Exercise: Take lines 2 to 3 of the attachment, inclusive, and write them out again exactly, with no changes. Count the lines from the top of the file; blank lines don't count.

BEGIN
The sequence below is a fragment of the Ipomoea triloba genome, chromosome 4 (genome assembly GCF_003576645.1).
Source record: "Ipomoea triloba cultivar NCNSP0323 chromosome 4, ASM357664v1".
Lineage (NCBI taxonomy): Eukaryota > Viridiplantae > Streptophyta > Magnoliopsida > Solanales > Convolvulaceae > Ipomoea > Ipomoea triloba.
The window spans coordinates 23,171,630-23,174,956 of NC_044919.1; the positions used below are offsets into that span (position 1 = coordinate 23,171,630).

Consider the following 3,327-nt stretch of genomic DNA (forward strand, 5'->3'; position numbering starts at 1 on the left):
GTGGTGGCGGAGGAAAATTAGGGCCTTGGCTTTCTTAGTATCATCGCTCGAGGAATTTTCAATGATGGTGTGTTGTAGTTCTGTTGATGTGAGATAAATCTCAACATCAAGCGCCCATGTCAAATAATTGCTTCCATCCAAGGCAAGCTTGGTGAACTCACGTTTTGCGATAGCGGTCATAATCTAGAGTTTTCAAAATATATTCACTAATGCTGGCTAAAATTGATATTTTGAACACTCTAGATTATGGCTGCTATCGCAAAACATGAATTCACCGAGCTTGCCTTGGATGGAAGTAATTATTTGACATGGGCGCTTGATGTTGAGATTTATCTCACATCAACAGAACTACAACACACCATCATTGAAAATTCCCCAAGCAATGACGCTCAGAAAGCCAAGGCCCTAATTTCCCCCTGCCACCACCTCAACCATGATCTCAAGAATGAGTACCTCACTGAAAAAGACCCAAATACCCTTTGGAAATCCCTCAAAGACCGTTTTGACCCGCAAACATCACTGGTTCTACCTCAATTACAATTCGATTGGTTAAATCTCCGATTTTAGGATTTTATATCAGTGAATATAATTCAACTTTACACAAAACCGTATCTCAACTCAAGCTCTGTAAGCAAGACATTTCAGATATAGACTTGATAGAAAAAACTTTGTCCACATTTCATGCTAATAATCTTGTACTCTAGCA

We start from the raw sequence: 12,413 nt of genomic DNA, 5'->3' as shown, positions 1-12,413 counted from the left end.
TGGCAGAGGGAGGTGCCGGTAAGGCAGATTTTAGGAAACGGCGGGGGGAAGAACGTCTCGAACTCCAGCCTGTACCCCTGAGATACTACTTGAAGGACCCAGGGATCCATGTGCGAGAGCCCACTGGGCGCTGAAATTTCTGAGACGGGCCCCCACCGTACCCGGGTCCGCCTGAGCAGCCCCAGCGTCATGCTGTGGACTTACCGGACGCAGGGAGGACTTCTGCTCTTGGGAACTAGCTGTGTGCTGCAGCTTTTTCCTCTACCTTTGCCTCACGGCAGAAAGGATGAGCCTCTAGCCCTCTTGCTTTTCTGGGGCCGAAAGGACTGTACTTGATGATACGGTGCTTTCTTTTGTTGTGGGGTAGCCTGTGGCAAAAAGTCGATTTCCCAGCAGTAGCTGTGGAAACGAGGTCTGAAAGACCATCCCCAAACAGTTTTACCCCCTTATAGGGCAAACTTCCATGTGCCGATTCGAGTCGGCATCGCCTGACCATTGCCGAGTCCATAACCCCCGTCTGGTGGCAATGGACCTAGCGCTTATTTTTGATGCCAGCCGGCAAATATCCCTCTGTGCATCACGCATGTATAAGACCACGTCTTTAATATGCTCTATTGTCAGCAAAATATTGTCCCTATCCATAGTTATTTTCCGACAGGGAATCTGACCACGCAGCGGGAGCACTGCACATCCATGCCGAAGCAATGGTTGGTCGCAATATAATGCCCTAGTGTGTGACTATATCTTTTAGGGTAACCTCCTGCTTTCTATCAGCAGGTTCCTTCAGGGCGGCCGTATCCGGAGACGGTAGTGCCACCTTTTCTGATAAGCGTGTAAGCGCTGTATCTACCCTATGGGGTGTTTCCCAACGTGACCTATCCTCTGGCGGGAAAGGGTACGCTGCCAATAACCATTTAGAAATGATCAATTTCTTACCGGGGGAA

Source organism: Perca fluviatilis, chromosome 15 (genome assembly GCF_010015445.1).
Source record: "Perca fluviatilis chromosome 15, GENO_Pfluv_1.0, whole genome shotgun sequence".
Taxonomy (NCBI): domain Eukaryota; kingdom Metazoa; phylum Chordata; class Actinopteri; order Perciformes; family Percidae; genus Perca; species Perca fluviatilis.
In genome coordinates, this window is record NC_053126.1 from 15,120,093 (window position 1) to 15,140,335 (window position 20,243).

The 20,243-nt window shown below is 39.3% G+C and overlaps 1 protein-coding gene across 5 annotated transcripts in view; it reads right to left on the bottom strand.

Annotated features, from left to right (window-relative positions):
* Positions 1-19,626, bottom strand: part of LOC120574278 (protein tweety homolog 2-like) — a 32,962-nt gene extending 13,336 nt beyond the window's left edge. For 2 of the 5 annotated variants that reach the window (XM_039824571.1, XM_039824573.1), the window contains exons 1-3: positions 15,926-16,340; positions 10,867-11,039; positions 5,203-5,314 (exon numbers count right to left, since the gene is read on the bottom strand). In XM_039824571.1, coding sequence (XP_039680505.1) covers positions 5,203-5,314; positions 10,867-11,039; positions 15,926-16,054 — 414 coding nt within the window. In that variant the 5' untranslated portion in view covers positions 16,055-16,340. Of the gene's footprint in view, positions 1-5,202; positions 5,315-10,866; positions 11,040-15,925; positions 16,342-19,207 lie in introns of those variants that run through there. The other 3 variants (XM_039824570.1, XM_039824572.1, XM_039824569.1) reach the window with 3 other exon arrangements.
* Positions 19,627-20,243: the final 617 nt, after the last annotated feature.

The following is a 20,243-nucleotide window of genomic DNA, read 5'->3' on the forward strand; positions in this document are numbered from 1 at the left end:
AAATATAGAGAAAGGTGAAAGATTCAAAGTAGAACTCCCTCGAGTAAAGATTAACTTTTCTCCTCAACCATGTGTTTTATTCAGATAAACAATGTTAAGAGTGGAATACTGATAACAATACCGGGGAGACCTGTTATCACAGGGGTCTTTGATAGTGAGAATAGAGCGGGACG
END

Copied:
Source record: "Ipomoea triloba cultivar NCNSP0323 chromosome 4, ASM357664v1".
Lineage (NCBI taxonomy): Eukaryota > Viridiplantae > Streptophyta > Magnoliopsida > Solanales > Convolvulaceae > Ipomoea > Ipomoea triloba.